The digital marketplace has largely eliminated the need for face-to-face interaction and, as a result, modern consumers crave personalised engagement and interaction from their service providers. They want a speedy response to queries or concerns, they want engagement on social media and they want to be treated like human beings, not metrics or dollar signs.
In response, marketers should be focused on putting the human element back into the sales process, and the best way to do so is to adopt a conversational marketing approach, which includes live messages and chatbots. But first, what’s your ‘Why’?
Before you hop on the chatbot train, it’s important to determine why
you’ve decided to host a bot on your website. What’s your goal? What do you hope to get out of it?
For most businesses, it’s about driving better engagement and, ultimately, revenue. This is achievable with a bot because bots see to web visitors’ demands immediately, removing as much friction from the buying process as possible.
However, each business is different, and conversational marketing success will look different to everyone. This is why it’s important to determine what you want out of a bot application. Now, put yourself in the buyers’ shoes
Bots are about creating an engaging marketing, sales and support experience for the customer, and are therefore redundant if your buyers still have to jump through hoops to get what they want.
So put yourself in their shoes and go on that sales journey for yourself. Navigate your website as a potential customer without any conversational marketing intervention. This will help you understand where the points of friction are on your site, and where a bot can help alleviate that friction.
If, for example, the goal of the buyer is to request a demo, they need to be able to do so as soon as possible without having to first perform a number of actions (like finding and clicking on a call-to-action, or filling out a landing page form). With a strategically placed bot, your prospect will not only be able to request a demo, but can even book a time slot with the relevant salesperson without having to wait several hours or days for that salesperson to follow up via phone or email.
With a bot, the response is immediate. However, because different types of products or services will attract different types of buyers, you’ll first need to track your buyers’ journey to figure out where best to position that bot.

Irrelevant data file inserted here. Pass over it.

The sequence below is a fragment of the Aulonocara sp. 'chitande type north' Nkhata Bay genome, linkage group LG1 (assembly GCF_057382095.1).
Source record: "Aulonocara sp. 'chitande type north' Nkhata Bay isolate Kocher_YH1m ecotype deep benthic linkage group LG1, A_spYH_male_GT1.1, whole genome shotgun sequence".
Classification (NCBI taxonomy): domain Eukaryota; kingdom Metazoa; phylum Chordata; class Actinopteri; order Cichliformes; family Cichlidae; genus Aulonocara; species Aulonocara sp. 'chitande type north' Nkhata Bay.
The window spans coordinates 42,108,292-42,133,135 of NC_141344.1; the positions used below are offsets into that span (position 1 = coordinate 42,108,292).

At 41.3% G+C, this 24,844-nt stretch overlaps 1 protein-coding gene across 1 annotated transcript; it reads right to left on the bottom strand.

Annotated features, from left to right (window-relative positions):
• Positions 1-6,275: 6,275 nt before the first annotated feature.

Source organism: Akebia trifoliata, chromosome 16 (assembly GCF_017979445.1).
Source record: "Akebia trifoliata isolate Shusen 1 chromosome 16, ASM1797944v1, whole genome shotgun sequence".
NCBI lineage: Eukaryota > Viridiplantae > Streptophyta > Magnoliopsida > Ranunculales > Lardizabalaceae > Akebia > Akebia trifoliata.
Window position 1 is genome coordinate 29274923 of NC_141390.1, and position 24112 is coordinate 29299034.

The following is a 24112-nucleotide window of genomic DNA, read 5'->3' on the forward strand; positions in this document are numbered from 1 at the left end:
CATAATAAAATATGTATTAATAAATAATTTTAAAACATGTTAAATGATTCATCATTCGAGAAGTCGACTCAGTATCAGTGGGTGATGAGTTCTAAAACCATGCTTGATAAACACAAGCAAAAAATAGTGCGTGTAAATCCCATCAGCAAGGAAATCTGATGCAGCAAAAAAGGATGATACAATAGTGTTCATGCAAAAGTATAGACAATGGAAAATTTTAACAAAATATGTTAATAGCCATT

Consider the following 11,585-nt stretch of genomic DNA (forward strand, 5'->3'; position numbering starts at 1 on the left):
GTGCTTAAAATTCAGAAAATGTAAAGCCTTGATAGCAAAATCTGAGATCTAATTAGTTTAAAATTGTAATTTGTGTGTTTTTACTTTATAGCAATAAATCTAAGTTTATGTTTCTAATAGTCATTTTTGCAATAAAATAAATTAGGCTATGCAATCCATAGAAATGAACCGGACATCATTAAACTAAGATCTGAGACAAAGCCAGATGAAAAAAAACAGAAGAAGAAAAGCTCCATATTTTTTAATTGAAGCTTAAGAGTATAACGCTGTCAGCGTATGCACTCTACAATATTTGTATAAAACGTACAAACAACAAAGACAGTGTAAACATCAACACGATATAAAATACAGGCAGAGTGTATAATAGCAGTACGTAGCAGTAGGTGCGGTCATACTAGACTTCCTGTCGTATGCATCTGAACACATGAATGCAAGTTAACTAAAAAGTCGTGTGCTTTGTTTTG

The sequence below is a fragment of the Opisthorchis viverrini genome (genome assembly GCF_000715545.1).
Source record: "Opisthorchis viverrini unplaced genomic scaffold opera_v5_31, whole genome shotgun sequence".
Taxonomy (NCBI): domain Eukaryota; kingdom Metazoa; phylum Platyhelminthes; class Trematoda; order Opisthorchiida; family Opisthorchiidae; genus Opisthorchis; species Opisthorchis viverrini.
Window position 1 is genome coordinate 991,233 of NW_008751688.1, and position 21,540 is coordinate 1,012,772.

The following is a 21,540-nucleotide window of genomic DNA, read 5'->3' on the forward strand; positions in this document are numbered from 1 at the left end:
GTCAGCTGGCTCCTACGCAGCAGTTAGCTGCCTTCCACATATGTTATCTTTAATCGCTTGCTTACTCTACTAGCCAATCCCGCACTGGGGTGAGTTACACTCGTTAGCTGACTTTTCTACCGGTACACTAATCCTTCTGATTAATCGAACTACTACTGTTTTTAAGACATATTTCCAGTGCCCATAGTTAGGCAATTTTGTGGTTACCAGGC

Remember, the goal is to shorten the sales process and provide optimum value as soon as a prospect enters your site. You want to give them less time to lose interest, second-guess their decision or, worse, move on to a competitor’s site.
Check out our Guide to Conversational Marketing here
. Next, target your high-intent pages
Once you’ve tracked the buyers’ journey through your website and have identified potential points of friction, use your website metrics and analytics to gauge which pages leads typically visit before converting on a sale.
You might find, for instance, that users often visit the product catalogue pages before requesting a demo two to three days later. With this type of information on hand, you’ll know which pages are working, and which pages can be improved to better facilitate lead conversion.Lastly, approach your customers before they approach you
Think about it: when you’re shopping for something specific in a store, a shop assistant will almost always ask if they can help you find what you are looking for. You don’t first browse around, go back to the shop a few days later, and ask to schedule an appointment to chat about the product before (maybe) buying it.
Conversational marketing values engagement above all else. Therefore, when your bot pops up in the corner of a page on your site, it should look and feel like human interaction.
You should always strive to make the buying experience as streamlined as possible for your prospects. This will increase the user’s likelihood of following through with a sale.